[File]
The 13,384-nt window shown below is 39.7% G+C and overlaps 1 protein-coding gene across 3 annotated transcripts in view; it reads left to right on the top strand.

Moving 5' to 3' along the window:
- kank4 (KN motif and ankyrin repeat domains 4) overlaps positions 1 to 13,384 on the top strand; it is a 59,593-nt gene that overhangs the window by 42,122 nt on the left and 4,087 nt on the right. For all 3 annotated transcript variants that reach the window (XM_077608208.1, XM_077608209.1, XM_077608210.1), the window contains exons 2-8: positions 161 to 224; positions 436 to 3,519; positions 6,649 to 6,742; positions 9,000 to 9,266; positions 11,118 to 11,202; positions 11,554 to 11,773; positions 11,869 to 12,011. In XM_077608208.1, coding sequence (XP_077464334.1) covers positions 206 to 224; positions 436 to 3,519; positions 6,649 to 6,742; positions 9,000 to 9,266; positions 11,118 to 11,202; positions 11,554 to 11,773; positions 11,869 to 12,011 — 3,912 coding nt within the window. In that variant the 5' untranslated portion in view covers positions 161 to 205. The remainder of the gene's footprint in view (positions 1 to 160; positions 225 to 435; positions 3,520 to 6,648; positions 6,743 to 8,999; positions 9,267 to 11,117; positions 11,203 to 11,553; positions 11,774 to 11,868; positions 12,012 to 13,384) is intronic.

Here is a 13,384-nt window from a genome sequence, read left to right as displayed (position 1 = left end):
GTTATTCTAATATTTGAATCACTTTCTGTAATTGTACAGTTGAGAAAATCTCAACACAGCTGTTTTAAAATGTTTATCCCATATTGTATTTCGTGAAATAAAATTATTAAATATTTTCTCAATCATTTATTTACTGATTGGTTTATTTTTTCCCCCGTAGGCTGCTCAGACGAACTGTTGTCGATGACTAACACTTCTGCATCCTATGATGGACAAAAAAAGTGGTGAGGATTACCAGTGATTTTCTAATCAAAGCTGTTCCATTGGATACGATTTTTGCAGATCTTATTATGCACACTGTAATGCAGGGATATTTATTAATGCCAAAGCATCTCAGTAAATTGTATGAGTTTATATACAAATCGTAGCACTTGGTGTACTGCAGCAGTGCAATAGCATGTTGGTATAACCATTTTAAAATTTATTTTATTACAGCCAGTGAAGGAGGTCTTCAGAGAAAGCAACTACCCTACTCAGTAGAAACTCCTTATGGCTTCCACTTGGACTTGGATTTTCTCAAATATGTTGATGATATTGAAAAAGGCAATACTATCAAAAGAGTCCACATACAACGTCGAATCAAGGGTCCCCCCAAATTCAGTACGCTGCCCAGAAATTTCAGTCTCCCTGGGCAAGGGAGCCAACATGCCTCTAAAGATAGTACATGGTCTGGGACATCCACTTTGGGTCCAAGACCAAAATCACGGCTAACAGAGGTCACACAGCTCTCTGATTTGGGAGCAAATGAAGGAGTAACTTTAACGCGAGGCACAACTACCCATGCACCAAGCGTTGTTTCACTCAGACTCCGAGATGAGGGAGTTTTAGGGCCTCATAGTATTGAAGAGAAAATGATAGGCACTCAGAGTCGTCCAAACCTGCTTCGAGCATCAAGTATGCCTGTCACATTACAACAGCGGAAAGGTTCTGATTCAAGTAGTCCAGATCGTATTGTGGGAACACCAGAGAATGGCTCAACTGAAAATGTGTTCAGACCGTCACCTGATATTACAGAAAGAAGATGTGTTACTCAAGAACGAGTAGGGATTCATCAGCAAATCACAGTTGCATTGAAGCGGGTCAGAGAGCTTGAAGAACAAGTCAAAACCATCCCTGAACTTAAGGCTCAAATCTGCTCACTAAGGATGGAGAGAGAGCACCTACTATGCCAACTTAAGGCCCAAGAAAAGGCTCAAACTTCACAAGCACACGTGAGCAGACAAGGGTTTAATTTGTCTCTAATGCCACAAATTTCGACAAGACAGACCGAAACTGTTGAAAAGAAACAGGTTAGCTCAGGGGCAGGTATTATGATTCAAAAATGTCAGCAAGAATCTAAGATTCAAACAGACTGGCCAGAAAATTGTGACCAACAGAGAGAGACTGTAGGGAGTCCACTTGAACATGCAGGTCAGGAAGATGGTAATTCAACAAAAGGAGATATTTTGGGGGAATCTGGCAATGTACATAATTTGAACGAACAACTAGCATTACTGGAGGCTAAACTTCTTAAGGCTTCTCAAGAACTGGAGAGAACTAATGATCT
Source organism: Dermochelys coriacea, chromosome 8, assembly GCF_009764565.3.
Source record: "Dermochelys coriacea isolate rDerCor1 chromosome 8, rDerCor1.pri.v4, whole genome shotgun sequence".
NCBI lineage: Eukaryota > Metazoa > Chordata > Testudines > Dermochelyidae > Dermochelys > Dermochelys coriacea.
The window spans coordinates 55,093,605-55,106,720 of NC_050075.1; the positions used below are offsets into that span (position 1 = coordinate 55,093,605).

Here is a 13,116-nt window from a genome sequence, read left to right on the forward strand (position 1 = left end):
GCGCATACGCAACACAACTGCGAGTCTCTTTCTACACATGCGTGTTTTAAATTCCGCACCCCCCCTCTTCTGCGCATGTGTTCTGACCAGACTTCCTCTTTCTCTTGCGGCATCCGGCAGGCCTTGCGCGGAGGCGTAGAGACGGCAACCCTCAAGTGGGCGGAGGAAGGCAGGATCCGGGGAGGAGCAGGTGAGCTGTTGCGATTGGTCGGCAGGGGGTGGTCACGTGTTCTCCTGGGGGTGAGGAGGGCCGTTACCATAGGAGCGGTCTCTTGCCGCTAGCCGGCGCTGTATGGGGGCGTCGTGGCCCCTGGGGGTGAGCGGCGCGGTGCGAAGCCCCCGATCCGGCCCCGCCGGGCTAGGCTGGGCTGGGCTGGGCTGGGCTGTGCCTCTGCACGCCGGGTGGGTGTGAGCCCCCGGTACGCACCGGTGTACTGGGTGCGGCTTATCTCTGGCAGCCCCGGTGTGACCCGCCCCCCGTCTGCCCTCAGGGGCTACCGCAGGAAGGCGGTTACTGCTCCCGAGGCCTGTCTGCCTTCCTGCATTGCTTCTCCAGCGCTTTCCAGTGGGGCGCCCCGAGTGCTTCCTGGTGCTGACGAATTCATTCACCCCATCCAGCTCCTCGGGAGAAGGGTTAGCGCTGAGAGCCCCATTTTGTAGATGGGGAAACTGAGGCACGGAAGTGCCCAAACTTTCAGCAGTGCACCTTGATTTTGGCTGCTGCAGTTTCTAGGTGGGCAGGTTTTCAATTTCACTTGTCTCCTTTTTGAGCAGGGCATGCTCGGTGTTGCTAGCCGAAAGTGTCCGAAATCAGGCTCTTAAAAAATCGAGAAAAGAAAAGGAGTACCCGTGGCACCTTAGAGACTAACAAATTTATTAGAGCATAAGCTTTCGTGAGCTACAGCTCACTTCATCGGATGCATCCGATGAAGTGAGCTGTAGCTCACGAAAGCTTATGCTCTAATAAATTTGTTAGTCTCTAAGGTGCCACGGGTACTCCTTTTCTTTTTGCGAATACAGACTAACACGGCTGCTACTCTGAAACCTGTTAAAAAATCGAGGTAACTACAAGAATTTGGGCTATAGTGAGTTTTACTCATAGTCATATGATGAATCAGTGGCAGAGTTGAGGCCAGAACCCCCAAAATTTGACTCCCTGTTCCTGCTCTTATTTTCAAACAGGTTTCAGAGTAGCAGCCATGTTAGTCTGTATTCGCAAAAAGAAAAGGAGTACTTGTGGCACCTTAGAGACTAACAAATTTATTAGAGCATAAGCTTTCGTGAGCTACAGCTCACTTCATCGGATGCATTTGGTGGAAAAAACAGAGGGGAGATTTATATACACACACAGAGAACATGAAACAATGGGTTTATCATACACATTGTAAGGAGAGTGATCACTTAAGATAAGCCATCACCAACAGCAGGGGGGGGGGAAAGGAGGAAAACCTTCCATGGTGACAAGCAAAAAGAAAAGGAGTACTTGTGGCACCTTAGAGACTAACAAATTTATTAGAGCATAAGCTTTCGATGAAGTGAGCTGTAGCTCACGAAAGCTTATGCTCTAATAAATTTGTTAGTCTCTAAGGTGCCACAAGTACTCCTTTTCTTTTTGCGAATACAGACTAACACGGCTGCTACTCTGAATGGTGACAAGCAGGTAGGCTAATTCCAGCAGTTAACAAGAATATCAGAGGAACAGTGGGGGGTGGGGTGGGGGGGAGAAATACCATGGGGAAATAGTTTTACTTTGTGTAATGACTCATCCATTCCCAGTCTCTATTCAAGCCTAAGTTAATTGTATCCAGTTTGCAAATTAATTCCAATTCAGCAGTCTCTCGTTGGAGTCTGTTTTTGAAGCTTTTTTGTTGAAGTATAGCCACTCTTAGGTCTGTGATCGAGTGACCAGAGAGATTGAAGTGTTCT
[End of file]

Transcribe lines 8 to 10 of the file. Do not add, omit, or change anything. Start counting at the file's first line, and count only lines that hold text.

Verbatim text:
NCBI lineage: Eukaryota > Metazoa > Chordata > Testudines > Dermochelyidae > Dermochelys > Dermochelys coriacea.
The window spans coordinates 55,093,605-55,106,720 of NC_050075.1; the positions used below are offsets into that span (position 1 = coordinate 55,093,605).

Here is a 13,116-nt window from a genome sequence, read left to right on the forward strand (position 1 = left end):